Hard economic times are eating away at one of CATS major funding sources – sales tax revenue.
Officials with the Charlotte Area Transit System said Tuesday that sales taxes earmarked for the system are tracking at about 2 percent less than expected, a difference of about $1.1 million.
Dee Pereira, transit's chief financial officer, said the agency should be able to make up the difference thanks to a spike in light rail and bus ridership.
Ridership fares were expected to reach about $17.4 million. Officials now expect them to come in between $18.5 million and $19 million.
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“It looks like, for this year at least, it could be a wash,” Pereira said. “But I think we will have to start discussing what this means if it continues.”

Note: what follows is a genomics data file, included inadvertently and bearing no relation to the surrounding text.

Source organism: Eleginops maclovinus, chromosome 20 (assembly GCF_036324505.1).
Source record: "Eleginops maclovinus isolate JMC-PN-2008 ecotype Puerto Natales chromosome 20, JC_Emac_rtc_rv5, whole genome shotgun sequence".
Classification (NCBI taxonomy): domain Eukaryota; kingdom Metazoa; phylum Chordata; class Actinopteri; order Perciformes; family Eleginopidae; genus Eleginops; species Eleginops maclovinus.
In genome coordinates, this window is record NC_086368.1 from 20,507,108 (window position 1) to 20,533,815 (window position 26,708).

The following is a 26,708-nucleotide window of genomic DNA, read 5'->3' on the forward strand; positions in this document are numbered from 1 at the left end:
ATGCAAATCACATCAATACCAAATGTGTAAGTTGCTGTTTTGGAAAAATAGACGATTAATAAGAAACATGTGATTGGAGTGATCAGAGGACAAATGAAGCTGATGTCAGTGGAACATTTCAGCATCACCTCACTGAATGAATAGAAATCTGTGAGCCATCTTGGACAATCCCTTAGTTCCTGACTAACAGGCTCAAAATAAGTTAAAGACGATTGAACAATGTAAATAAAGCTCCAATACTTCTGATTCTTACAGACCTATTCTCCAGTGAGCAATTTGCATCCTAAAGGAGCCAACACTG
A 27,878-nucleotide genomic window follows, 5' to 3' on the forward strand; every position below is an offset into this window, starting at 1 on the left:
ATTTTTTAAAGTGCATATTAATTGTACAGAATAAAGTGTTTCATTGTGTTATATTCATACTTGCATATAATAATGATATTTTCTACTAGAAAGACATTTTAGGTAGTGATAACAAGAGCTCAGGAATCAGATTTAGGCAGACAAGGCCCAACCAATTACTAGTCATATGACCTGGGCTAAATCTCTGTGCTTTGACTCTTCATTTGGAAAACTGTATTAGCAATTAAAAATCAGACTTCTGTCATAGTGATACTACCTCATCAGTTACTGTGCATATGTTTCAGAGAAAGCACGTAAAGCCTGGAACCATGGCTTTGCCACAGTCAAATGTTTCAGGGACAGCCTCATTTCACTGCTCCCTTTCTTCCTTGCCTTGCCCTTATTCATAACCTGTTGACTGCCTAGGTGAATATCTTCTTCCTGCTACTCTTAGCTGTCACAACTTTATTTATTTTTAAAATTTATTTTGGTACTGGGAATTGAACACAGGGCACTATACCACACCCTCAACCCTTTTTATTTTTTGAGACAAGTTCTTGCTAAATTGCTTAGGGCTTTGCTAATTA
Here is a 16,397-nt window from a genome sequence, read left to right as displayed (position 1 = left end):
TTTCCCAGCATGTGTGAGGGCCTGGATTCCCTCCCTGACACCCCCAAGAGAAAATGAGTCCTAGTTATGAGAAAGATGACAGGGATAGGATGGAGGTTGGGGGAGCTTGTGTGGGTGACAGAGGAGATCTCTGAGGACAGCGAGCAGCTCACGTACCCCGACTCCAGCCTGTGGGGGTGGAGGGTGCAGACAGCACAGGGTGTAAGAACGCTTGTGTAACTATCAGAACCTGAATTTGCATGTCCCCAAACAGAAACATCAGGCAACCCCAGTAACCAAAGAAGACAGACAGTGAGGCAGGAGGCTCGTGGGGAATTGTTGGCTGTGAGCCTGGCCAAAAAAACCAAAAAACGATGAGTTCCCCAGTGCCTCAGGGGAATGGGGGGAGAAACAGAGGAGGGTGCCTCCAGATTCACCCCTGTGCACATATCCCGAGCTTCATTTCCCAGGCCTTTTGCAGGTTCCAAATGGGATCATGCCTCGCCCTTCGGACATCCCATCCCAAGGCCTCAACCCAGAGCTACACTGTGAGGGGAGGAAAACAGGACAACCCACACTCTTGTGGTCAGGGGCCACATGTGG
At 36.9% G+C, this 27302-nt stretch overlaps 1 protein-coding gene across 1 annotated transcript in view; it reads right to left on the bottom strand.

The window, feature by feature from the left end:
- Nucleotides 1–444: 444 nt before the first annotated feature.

The news comes after a CATS fare hike earlier this month aimed at offsetting fuel costs. The Metropolitan Transit Commission increased local one-ride fares from $1.30 to $1.50.
The change, which goes into effect Oct. 6, means the cost of monthly local passes rise from $52 to $60, and monthly express passes increase from $70 to $80.
Pereira said CATS expected sales taxes to generate about $73 million for the agency. It looks like CATS will get a little less than $72 million.
CATS closed the books on 2008 Tuesday, the end of the fiscal year. Sales tax receipts are still two months behind. The agency's budget for 2008 was $103.7 million. The 2009 budget will be $112.6 million.
Typically the agency increases rates every two years. This one came early. Without the fare increase, officials predicted more than a $4 million shortfall in the fuel budget next year.
Keith Parker, CATS chief executive, also said that if fuel prices continue to go up, the agency may have to raise rates again.